During setup and alignment, head should rotate along the vertical plane above your Aim-line. It’s best to turn your head this way, keeping your eyes in the plane of the Aim-line to help orient your shoulder and forearm flow-lines, and ultimately your putter path, to your Aim-line.
*** The Rest Are Less Important (次要因素)
The flow-lines of your hips, knees and feet are important only inasmuch as they affect the flow-lines of the “big three” – your shoulders, forearms and eyes. So it is possible to stand with your stance closed or open and still maintain a properly aligned shoulder flow-line. However, I prefer to see my students set the flow-lines of their lower body square, starting with their toes an equal distance from their Aim-line. There’s a much greater chance of success keeping their shoulders and forearms in good positions if the lower body also is square to the Aim-line.
*** Stance and Ball Position （站位与球位）
The perfect putting stance, assuming everything else is normal, is to set your feet shoulder-width apart. Stance width is measured from the center of your feet and the center of your shoulders. Wider than this is okay, but sometimes a little uncomfortable; narrower usually is not as stable.
Once you’re standing properly, the ball should be positioned just ahead of the bottom of the stroke arc, so it will be launched only slightly upward at impact. For most golfers, this puts perfect ball position about an inch and a half (almost the diameter of one ball) behind the instep of the lead foot, and – this is important vertically under your eye flow-line. Once you see that your stance is perfect relative to the Aim-line, and that your eyes are vertically above the Aim-line, measure the distance between your toe line and the inside edge of the ball. This distance, is usually about the length of two putter heads, and should stay the same for all your putts on level putting surfaces. When putts are significantly above your feet, you can stand slightly farther from the ball, and for balls below your feet, a little closer.
11.6 Fit Your Putter （选择合适的推杆）
A properly fit putter is important, but it’s not the top priority in helping you putt better. The best putters of our time – could putt well with just about any putter. A poor fit (especially for beginner) can be a significant deterrent to a golfer’s ability to learn to putt. Because when the structure of new equipment is wrong for a golfer, and he changes his posture of stroke motion to compensate for it, it’s wrong.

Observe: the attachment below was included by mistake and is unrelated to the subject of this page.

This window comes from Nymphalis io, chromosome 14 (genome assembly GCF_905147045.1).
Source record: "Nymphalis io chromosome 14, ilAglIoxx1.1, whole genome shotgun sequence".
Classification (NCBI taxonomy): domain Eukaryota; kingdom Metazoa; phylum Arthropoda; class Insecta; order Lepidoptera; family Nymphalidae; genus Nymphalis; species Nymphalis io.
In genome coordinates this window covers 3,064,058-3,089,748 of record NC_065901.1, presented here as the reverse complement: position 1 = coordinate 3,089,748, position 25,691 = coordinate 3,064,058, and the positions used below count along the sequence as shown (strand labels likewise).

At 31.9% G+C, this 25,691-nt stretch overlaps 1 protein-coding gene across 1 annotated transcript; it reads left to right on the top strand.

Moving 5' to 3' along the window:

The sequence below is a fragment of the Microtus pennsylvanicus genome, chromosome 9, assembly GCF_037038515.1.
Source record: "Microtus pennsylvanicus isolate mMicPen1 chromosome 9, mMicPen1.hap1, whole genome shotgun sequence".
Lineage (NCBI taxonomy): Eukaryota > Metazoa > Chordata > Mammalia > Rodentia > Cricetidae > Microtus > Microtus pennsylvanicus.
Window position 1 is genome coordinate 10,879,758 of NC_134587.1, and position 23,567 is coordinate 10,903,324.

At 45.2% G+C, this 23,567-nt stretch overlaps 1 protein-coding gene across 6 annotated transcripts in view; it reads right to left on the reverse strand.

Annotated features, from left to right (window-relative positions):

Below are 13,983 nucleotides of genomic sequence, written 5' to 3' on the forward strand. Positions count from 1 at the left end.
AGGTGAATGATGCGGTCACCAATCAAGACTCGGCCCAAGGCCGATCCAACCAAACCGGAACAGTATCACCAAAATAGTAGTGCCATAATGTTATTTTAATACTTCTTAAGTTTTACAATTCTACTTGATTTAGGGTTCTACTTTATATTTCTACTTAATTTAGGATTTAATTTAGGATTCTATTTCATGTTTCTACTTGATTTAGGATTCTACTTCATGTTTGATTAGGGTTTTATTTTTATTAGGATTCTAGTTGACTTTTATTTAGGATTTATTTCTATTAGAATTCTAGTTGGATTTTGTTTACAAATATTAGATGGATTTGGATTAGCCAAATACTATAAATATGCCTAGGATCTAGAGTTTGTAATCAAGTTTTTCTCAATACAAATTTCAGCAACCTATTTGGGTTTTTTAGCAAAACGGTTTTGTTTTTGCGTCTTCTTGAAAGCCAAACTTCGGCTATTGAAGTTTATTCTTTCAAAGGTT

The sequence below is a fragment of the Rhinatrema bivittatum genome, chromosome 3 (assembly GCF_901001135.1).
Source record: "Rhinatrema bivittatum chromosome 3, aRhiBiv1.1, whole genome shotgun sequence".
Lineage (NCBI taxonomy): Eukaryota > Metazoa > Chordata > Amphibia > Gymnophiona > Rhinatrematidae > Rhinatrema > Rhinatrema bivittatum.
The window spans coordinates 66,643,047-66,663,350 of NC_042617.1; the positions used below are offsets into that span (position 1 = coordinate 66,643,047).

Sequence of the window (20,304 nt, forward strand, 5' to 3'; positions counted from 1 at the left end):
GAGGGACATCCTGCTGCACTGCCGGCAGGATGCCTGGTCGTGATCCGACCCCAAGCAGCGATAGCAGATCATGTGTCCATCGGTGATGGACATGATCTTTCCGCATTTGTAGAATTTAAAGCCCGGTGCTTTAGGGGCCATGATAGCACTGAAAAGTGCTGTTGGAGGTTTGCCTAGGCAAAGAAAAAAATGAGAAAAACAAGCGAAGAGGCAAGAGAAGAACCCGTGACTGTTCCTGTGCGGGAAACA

You should understand the primary purposes of putter-fitting: (1) to allow your to set up properly as you learn stroke mechanics; (2) to not screw up your already established stroke mechanics (assuming they are good); and (3) to help you aim better.
A badly fit putter can hurt you, while a perfectly fit putter will usually only not hurt you. A perfect putter usually won’t make your stroke better, it won’t make your green-reading any better and it certainly won’t knock the putts into the hole for you.
*** Lie Angle and Shaft Length（ 杆底角与杆身长度）
These are the two specifications you should get fit first. Starting in a perfect setup position – eyes vertically above the Aim-line, hands vertically under the shoulders, shoulder and forearm flow-lines parallel to the Aim-line, posture and back-to-hip angles comfortable – there is only one lie angle and one shaft length that will position the ball exactly at the sweet-spot of the putter while connecting the putter-head to your hands.
By the way, the shaft can be a little long without hurting the overall balance. As long as you can move your hands down the grip, you’re fine. But don’t let it get so long that it gets caught in your clothing especially in any rain gear or other weather wear.
*** You Must Commit （给自己的承诺）
So you have a putter with the lie angle and shaft length that fit your posture. And you like how it looks and feels at impact. Now, before you begin an improvement program, you must make a promise to yourself. You must commit to using that putter, and no other, for at least six months.
*** The Long Putter （长推杆）